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Sun + sea = drinking water? Chinese scientists have the answer

Chinese scientists have developed a thin carbon film that generates a large, free supply of fresh water from the ocean using only the power of the sun.

Each hour, one square metre of the material spread over salt water can produce 1.45 litres of fresh water under normal sunlight, according to their research paper published in the Proceedings of the National Academy of Sciences in the United States this week.

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The amount of fresh water the film can produce more than meets the drinking needs of a typical family. About 1.2 litres per day is enough to keep a person healthy, according to British health authorities.

The research team at Nanjing University in Jiangsu province created the film using graphene, a nanotechnology material comprising carbon sheets one atom thick arranged in a honeycomb-shaped lattice to absorb sunlight.

The film uses more than 94 per cent of the energy from the sunlight to produce water vapour by heat. The temperature on the film rises from 13 to 32 degrees Celsius within a minute under the sun.

There have been many attempts to use graphene for desalination, but all suffered low efficiency. The biggest problem occurred when the graphene came into direct contact with sea water, as most of the heat would dissipate in the ocean.

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The Chinese team, led by professor Zhu Jia, solved the problem with a thermal insulator made of plastic foam. This separates the graphene film from the large body of water underneath.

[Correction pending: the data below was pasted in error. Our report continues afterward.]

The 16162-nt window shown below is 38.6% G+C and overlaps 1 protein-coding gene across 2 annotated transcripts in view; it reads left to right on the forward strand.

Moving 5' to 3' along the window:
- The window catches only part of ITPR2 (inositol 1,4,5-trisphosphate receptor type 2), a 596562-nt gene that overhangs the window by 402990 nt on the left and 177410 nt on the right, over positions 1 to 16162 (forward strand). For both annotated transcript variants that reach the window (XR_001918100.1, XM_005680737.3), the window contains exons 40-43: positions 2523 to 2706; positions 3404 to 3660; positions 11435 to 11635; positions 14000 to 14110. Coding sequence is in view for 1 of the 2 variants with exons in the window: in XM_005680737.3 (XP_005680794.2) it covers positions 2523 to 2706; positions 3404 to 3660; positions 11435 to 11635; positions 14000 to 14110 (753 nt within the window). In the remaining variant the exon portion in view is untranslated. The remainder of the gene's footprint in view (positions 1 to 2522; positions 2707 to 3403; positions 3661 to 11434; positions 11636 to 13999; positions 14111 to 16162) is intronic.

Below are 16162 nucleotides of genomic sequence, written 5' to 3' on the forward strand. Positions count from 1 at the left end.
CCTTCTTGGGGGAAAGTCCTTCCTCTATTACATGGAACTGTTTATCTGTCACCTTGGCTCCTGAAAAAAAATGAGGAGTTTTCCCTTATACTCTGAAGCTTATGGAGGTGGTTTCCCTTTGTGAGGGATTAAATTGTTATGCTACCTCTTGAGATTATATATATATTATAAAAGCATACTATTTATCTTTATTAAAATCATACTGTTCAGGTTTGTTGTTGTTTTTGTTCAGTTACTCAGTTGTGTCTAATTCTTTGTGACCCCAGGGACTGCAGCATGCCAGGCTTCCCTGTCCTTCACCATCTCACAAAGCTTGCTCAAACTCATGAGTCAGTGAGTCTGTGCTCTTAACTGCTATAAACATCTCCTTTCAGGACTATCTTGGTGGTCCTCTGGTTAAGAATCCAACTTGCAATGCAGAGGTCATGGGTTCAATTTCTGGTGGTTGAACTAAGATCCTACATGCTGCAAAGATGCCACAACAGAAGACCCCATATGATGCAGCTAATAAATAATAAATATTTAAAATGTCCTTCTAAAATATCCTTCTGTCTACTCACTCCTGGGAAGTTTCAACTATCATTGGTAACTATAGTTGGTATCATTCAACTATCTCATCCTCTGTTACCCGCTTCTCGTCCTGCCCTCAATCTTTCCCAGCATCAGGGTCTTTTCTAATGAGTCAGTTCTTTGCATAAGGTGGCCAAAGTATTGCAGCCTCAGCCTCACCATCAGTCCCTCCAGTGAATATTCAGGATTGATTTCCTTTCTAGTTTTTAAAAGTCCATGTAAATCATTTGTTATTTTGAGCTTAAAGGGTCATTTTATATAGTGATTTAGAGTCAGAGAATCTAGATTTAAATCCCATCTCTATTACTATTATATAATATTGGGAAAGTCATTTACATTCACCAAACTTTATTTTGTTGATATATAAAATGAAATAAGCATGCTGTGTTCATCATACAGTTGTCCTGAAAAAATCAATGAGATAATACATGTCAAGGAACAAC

A small tube transports the water to the graphene. The force generated by heat and evaporation happening at the top of the film lifts the cold water from underneath it.

The light-weight device is also foldable, perfect for travellers, campers or settlers on remote islands. It can also be mass-produced.

The researchers tested the material in water with different salinity levels representing different different bodies of water including the North Sea and Red Sea.

They found that the film continuously produced vapour for hours with no decrease in performance. Some salt formed on the surface, but this was easily washed away by ebbing water.

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The report gave no precise estimate to the price of the graphene sheets. In addition, the experiments had only been carried out in a laboratory, so it remained unclear how the delicate material could withstand real environmental elements such as strong winds and rough seas.

“This entire device is based on low-cost materials and scalable processes, therefore providing a complementary portable water solution, particularly beneficial for developing countries and remote areas,” the authors wrote.

The technology would also benefit “many other potential applications, such as sterilisation and chemical purification,” they added.